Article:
Exercise is great for your health. It plays a vital role in reducing your risk of stroke and can improve your overall wellbeing. 

Why?

Regular exercise can help to lower your blood pressure and help you maintain a healthy weight. Research shows that regular moderate exercise can reduce your risk of stroke by 27%.

How much exercise should I do?

If you have recently had a stroke, you may not be able to exercise regularly straight away. You should only start exercising once you have recovered enough and only do as much as you can manage. Talk to your doctor or therapist about what is right for you.

Any amount of exercise will help, but if you can manage it, you should aim to do at least 30 minutes of moderate physical activity five or more times a week. You don’t have to do all 30 minutes at once, it can be broken up into smaller blocks of time throughout the day.

You can choose any form of exercise as long as the activity increases your heart rate and makes you feel warm and a little out of breath.

If you haven’t been active for some time, and especially if you’re over 40 or have a medical condition, make sure you speak to your doctor before you start doing lots of physical activity.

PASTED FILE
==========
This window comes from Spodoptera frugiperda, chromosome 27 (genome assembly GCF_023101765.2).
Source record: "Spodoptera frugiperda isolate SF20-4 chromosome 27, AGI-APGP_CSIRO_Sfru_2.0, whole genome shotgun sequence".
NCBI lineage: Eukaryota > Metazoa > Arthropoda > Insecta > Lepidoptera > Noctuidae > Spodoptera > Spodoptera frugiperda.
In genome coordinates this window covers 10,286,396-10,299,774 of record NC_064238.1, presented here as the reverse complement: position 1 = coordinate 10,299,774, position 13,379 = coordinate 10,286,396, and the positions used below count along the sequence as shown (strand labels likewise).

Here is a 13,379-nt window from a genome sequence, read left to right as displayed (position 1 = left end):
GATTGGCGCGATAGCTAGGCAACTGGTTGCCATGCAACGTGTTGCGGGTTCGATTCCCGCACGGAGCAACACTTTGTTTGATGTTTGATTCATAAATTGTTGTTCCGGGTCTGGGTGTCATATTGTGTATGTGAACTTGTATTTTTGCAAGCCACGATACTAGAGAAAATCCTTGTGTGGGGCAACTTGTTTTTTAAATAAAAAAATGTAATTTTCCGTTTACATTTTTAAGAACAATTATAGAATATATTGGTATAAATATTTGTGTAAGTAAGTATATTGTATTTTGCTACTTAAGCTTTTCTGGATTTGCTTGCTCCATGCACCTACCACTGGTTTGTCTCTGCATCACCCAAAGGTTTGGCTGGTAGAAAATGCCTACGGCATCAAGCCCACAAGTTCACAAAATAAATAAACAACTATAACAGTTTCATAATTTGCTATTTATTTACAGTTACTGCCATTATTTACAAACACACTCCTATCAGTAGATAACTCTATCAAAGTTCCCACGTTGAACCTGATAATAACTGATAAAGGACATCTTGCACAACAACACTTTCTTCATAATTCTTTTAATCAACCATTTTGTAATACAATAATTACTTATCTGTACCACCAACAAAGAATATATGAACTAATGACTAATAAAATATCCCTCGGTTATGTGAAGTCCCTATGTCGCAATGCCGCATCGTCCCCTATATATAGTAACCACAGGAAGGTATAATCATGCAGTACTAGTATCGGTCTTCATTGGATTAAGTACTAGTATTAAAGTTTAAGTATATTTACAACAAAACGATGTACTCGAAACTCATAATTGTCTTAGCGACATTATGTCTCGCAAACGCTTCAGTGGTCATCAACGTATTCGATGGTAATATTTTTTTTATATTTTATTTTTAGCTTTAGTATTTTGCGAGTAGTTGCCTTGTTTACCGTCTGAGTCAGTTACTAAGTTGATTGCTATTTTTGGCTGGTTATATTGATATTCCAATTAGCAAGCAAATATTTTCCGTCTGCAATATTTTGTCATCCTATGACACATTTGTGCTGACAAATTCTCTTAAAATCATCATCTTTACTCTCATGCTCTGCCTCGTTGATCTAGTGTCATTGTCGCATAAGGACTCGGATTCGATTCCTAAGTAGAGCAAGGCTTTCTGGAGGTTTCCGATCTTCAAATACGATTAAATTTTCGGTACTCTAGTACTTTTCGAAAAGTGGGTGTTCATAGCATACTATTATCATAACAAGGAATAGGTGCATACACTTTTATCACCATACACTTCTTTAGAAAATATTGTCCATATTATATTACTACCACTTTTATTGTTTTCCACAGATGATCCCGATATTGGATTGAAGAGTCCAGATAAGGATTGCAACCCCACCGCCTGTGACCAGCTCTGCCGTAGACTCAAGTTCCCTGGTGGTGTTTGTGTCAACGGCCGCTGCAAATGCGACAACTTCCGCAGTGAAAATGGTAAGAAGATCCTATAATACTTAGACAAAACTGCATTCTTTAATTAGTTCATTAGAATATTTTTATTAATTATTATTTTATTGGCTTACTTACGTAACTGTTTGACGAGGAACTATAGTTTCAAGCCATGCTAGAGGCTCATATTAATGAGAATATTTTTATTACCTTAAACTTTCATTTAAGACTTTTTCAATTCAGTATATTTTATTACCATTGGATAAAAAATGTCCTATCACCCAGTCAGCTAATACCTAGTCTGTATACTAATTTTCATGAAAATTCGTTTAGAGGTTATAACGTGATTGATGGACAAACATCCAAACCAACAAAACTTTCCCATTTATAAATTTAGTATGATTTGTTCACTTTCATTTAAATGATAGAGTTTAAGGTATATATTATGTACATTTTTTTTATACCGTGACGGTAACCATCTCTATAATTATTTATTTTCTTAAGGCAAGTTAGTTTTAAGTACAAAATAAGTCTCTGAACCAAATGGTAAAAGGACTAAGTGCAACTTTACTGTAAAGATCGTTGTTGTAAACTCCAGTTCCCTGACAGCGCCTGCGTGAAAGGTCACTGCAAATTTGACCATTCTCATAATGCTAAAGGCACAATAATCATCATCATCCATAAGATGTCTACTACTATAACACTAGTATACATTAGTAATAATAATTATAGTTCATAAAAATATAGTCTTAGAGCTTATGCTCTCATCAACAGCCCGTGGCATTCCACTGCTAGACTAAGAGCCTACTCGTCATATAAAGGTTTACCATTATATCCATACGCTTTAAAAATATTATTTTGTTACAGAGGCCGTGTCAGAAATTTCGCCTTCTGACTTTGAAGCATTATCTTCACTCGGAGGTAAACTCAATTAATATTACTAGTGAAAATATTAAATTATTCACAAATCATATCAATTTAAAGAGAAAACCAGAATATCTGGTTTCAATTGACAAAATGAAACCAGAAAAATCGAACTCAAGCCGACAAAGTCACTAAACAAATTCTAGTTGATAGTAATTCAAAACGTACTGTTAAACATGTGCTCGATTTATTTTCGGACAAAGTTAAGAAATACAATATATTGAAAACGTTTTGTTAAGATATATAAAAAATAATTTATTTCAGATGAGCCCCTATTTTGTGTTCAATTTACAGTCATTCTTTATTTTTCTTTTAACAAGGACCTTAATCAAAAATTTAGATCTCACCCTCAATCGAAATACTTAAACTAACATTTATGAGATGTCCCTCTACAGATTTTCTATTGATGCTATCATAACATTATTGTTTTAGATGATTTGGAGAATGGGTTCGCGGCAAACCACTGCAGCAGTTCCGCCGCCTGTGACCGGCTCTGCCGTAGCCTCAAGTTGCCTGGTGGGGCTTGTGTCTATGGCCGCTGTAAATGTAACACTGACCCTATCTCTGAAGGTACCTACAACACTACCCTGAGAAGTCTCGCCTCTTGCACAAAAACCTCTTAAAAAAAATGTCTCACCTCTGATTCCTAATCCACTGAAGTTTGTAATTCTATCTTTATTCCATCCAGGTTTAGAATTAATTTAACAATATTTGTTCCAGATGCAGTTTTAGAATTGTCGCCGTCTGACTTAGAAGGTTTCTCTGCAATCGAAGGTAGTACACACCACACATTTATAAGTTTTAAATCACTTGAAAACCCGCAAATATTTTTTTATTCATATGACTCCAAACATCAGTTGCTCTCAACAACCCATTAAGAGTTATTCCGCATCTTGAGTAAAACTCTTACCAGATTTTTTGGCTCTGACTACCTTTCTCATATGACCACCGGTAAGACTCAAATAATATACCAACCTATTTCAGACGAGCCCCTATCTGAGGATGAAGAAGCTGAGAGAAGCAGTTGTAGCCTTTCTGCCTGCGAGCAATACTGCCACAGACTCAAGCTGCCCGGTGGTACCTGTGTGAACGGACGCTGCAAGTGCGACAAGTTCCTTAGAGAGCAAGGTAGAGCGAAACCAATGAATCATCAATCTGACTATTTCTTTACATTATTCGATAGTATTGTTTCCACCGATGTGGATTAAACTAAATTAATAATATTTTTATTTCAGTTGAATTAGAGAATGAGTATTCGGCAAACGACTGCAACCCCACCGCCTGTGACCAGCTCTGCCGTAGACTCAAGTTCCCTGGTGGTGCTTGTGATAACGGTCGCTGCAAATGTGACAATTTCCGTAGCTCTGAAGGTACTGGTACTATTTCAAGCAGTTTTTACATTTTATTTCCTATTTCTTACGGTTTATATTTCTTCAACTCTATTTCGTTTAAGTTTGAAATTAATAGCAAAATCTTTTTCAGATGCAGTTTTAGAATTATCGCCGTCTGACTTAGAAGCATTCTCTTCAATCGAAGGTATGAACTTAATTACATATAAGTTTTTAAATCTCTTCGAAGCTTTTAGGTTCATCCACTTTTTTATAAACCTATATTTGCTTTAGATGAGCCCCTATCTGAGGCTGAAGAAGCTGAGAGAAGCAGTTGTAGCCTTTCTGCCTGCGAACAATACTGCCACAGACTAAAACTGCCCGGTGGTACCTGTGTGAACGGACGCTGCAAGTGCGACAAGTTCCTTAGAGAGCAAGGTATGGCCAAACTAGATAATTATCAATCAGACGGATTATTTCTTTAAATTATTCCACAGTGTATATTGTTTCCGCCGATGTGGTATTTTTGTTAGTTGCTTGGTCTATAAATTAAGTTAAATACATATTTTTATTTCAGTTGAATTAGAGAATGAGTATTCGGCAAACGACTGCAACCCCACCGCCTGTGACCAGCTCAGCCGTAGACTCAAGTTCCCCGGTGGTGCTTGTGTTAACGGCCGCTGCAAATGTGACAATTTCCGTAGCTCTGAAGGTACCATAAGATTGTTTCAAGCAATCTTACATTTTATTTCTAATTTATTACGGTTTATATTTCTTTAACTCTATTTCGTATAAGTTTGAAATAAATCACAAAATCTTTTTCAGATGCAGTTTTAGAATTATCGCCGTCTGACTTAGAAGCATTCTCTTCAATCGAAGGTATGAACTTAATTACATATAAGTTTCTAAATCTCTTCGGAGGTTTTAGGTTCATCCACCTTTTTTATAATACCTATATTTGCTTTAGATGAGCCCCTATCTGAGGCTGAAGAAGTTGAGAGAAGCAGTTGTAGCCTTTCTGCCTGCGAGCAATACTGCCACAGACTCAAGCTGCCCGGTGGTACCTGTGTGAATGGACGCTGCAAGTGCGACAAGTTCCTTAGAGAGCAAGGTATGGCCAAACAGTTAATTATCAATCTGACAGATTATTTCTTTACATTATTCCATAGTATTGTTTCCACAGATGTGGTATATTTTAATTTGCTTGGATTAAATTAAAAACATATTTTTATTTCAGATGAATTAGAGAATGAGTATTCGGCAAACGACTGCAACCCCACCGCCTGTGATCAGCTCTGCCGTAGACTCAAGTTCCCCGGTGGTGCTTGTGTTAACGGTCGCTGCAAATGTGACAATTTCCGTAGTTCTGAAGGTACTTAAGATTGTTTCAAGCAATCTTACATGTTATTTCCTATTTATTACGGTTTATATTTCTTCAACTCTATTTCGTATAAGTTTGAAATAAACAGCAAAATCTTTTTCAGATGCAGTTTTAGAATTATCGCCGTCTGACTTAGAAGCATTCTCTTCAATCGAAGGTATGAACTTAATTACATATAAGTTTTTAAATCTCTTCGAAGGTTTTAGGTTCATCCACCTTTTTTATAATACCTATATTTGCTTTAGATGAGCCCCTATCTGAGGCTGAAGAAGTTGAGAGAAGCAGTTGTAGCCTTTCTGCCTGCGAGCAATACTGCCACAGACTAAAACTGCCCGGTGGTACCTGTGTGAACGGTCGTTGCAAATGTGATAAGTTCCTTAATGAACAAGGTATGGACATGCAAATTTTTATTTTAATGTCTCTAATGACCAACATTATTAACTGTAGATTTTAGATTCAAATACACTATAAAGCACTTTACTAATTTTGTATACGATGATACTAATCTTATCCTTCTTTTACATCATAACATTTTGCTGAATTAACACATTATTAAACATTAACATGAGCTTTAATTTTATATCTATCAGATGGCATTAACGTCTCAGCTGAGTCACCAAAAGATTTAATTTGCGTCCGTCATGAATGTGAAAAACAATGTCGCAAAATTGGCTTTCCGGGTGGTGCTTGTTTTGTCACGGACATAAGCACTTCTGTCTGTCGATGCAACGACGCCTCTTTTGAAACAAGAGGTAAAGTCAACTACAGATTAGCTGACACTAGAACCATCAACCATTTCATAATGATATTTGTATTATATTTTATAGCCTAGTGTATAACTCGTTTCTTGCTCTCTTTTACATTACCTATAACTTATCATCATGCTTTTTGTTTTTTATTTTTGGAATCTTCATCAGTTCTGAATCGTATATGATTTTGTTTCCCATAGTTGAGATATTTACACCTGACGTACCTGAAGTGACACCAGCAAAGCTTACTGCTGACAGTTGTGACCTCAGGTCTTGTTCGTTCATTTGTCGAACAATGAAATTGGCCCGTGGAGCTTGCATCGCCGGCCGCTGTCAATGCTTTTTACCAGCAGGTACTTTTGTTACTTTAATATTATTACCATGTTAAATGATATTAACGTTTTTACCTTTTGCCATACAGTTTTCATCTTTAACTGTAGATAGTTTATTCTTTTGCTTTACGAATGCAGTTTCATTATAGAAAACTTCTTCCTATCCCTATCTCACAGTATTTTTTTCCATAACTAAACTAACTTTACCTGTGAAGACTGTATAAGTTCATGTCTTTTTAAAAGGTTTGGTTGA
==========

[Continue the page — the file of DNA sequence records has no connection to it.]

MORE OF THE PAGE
How can I do more exercise?

There are lots of ways to be more active, even if you find it difficult to move around.

You may need to adapt your activities, or try new ones. If you are currently receiving physiotherapy, talk to your physiotherapist. They will be able to give you advice about suitable exercises and activities to try. Going to a gym may be an option if they have the right facilities and supervision. Or if you find it difficult to exercise whilst standing, you may be able to use an exercise bike.

If your movement has been affected by your stroke, you may find chair-based exercises more suitable. These involve doing a series of seated stretches and movements to increase your heart rate and exercise your muscles and joints. Lots of stroke clubs have chair-based exercise classes, or you may also find one at your local leisure or community centre.

 Here are some other tips that may help:

  • find something you enjoy as you'll be more likely to stick with it
  • try something new – perhaps you’ve always wanted to have a go at dancing, now’s your chance
  • get an exercise partner – see if a friend or family member can join you and you can encourage each othe.
  • exercise to music – play some music you enjoy and the time will soon pass
  • reward yourself – set yourself some goals and reward yourself when you reach them. Your goal could be anything from walking further than last time, to keeping to your exercise plan.
  • if you want to walk more, try checking your progress by using a pedometer. This is a small portable device that counts the number of steps you take and the distance you have walked
  • keep going – it might be hard at first, but it does get easier.

Find out more

There’s lots more about exercise and tips to help you get more active, especially after a stroke, in our leaflet Exercise and stroke.

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